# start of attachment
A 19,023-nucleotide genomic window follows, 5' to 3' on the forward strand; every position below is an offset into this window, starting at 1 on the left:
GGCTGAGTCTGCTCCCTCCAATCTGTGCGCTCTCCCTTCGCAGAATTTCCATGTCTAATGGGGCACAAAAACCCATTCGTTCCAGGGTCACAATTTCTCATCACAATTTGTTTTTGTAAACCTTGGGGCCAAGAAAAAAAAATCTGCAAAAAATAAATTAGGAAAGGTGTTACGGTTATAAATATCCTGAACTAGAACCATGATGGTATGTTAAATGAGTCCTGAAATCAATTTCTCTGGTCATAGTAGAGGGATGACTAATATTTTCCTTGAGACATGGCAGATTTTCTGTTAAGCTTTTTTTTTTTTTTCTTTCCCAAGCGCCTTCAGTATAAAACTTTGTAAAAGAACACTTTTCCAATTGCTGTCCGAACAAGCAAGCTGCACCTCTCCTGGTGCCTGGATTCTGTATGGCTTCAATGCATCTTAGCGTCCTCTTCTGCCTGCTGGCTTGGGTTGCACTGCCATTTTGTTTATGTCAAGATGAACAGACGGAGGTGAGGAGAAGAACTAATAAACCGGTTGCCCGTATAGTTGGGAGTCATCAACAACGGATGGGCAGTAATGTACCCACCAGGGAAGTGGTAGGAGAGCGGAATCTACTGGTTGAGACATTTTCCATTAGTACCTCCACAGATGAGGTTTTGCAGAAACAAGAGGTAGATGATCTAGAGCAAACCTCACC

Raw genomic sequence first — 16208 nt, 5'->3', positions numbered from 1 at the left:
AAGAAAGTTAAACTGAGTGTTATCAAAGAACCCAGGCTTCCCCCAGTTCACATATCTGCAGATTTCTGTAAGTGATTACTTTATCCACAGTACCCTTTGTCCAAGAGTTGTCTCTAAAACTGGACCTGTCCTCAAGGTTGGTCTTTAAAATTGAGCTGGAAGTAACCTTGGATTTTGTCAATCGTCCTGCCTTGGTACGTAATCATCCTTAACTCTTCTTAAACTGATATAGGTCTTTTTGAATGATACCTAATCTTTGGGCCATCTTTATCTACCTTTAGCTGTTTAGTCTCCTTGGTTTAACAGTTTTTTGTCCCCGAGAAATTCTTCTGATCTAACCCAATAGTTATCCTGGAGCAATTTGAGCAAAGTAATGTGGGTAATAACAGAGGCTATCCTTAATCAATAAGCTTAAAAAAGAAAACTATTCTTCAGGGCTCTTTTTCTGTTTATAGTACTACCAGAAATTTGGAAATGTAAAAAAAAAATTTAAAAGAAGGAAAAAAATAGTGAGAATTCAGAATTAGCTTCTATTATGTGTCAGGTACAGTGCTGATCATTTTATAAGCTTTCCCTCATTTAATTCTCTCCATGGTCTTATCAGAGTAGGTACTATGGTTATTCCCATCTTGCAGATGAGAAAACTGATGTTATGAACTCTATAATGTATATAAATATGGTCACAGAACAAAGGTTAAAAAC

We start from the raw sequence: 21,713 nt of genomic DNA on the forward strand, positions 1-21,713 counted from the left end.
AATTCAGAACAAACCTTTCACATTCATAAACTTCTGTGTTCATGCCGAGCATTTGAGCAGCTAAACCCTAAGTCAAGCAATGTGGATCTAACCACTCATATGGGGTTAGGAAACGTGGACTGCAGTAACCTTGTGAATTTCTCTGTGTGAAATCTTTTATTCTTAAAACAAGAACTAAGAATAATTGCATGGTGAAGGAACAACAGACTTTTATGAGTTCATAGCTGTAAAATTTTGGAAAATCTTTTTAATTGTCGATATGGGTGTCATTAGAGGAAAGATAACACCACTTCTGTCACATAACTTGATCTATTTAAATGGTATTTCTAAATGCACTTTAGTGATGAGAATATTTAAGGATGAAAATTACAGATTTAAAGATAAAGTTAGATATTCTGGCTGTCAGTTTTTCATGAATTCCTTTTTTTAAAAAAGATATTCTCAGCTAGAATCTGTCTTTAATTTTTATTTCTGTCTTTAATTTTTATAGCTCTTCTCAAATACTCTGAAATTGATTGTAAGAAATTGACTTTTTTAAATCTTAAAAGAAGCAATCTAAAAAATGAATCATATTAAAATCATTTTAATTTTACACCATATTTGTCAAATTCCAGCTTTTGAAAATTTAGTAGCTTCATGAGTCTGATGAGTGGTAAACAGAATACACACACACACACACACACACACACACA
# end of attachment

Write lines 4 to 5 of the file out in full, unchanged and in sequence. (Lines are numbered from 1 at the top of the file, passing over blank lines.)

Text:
AAGAAAGTTAAACTGAGTGTTATCAAAGAACCCAGGCTTCCCCCAGTTCACATATCTGCAGATTTCTGTAAGTGATTACTTTATCCACAGTACCCTTTGTCCAAGAGTTGTCTCTAAAACTGGACCTGTCCTCAAGGTTGGTCTTTAAAATTGAGCTGGAAGTAACCTTGGATTTTGTCAATCGTCCTGCCTTGGTACGTAATCATCCTTAACTCTTCTTAAACTGATATAGGTCTTTTTGAATGATACCTAATCTTTGGGCCATCTTTATCTACCTTTAGCTGTTTAGTCTCCTTGGTTTAACAGTTTTTTGTCCCCGAGAAATTCTTCTGATCTAACCCAATAGTTATCCTGGAGCAATTTGAGCAAAGTAATGTGGGTAATAACAGAGGCTATCCTTAATCAATAAGCTTAAAAAAGAAAACTATTCTTCAGGGCTCTTTTTCTGTTTATAGTACTACCAGAAATTTGGAAATGTAAAAAAAAAATTTAAAAGAAGGAAAAAAATAGTGAGAATTCAGAATTAGCTTCTATTATGTGTCAGGTACAGTGCTGATCATTTTATAAGCTTTCCCTCATTTAATTCTCTCCATGGTCTTATCAGAGTAGGTACTATGGTTATTCCCATCTTGCAGATGAGAAAACTGATGTTATGAACTCTATAATGTATATAAATATGGTCACAGAACAAAGGTTAAAAAC

We start from the raw sequence: 21,713 nt of genomic DNA on the forward strand, positions 1-21,713 counted from the left end.